Both Senator Joe Lieberman and Howard Berman, chairman of the House Foreign Affairs Committee, have urged the president to consider setting a time limit of just a few months on the effectiveness of the most recent sanctions imposed on the Islamic Republic for its nuclear advances.
“Our goal here is to convince Iran to stop its nuclear weapons development program by economic and diplomatic means if we can but (to make clear) that we are prepared to use military means if we must,” Lieberman told the Financial Times.
The senator added that the Obama Administration must reevaluate its policy at the end of the year and adopt a tougher stance if necessary. He called the sanctions "biting", but said he doubted they would cause Iran to negotiate its nuclear program with the West.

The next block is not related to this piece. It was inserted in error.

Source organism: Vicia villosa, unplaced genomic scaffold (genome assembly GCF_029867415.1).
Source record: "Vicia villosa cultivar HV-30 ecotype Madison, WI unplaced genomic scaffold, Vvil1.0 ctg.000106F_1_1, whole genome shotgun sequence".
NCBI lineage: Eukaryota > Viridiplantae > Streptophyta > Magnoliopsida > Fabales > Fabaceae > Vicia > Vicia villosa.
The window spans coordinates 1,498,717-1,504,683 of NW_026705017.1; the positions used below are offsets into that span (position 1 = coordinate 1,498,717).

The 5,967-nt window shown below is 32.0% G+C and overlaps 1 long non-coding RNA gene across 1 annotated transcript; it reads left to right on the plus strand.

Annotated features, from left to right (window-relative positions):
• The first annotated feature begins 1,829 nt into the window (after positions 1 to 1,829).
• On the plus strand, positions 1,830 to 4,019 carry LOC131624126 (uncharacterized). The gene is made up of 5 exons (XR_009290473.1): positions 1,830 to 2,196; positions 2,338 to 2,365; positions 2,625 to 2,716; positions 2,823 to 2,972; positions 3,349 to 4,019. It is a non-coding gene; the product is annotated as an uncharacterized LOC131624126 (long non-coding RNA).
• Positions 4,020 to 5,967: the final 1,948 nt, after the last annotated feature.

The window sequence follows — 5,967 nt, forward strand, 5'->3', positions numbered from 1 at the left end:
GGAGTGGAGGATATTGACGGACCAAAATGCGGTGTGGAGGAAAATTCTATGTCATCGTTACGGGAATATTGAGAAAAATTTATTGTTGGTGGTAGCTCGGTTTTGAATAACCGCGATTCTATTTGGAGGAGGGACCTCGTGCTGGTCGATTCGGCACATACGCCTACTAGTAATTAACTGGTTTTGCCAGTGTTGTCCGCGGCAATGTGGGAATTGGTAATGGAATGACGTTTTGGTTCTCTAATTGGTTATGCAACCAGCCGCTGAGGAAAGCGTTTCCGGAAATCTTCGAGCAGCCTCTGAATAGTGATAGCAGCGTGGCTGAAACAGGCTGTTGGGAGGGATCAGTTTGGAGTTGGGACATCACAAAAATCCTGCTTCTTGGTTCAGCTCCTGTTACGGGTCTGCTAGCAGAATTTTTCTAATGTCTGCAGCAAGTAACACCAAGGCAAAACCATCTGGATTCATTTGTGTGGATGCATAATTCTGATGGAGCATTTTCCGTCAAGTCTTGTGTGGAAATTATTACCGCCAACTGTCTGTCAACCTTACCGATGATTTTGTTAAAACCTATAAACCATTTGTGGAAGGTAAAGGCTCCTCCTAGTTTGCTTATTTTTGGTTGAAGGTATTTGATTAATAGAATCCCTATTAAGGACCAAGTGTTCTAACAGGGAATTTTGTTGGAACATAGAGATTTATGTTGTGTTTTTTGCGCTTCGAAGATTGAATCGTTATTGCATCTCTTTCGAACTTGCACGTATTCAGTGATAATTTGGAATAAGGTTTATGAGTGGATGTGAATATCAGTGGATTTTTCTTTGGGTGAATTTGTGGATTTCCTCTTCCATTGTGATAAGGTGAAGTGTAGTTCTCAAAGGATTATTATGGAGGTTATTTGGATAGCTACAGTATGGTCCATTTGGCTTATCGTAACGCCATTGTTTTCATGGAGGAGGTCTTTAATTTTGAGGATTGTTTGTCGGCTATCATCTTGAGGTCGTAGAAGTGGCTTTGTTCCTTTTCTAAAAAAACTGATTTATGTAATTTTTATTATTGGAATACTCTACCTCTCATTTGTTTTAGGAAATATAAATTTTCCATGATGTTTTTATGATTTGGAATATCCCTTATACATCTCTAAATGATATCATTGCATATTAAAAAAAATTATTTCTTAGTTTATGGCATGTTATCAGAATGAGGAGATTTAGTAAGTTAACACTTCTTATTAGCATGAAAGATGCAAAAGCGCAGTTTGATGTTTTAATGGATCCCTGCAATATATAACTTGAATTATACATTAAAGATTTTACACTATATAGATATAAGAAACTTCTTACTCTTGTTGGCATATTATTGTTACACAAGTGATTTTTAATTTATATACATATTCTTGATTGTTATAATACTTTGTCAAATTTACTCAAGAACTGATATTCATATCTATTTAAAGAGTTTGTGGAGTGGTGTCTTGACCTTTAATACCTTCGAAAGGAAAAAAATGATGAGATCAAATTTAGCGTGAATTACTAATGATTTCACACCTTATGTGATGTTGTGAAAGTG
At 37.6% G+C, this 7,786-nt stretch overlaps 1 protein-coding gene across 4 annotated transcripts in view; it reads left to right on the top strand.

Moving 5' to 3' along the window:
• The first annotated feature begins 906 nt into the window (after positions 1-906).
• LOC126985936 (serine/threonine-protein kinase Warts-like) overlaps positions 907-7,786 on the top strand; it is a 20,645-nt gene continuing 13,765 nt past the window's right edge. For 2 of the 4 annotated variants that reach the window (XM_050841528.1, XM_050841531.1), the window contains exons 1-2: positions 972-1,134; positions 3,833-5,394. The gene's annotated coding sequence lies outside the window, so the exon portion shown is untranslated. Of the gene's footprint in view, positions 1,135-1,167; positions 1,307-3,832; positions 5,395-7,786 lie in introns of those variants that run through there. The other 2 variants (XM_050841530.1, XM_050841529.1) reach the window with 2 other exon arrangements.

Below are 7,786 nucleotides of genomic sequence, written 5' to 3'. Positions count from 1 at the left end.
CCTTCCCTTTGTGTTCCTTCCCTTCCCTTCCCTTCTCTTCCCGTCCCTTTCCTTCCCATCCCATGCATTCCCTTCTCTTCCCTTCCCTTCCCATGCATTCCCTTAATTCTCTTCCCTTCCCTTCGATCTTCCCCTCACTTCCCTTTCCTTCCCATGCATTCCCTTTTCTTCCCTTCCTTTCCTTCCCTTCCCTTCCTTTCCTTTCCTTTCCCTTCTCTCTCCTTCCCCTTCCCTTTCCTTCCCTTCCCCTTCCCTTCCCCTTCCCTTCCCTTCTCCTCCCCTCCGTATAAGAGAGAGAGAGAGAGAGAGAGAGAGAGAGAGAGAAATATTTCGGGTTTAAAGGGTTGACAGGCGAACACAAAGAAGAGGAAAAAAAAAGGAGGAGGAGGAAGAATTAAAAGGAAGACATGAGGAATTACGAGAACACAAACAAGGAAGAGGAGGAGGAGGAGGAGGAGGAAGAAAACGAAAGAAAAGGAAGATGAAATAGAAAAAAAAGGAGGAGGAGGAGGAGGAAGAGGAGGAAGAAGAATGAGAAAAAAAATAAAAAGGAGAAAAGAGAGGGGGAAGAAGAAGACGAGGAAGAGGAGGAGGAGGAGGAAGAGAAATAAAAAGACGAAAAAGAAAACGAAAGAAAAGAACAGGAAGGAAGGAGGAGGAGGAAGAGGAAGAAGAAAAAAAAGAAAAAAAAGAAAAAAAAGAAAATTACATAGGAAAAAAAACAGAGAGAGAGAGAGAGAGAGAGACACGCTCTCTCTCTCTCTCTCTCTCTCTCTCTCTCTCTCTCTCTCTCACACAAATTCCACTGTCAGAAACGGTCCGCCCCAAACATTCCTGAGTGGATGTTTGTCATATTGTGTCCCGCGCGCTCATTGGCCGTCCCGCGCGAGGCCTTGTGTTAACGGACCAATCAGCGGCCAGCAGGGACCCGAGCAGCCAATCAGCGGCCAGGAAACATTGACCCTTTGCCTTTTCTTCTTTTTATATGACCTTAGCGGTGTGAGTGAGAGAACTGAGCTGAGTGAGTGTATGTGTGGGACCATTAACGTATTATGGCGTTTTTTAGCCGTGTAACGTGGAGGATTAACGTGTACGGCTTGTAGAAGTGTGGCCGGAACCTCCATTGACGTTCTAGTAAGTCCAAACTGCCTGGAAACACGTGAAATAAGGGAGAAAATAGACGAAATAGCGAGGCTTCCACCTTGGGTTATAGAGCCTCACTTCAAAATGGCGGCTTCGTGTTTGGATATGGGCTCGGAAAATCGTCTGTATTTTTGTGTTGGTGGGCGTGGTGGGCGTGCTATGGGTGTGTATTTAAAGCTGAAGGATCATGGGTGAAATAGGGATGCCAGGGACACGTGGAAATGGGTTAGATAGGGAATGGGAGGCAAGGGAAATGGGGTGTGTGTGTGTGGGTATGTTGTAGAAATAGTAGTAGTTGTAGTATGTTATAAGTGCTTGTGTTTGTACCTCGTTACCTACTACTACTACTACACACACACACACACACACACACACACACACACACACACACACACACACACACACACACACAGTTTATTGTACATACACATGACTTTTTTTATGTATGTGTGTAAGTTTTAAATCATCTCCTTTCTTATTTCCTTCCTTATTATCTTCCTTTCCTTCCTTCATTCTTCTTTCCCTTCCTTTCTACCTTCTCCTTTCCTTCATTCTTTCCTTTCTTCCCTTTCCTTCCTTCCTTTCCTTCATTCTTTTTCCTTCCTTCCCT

Howard Berman told the publication that the administration had "months, not years" to make sanctions work and that a military operation was preferable to a nuclear Iran.
But the Obama Administration is still basking in the afterglow of its victory with Tupraz, a Turkish energy company that ceased refined oil sales to Iran due to sanctions. Next week a US delegation will visit China in an effort to convince Beijing not to fill the newly created void.
And on Thursday the US placed the Swiss-based Naftiran Intertrade Company, a subsidiary of Iran's national oil company, on a financial blacklist and claimed success in persuading several European energy firms to divest from the country.
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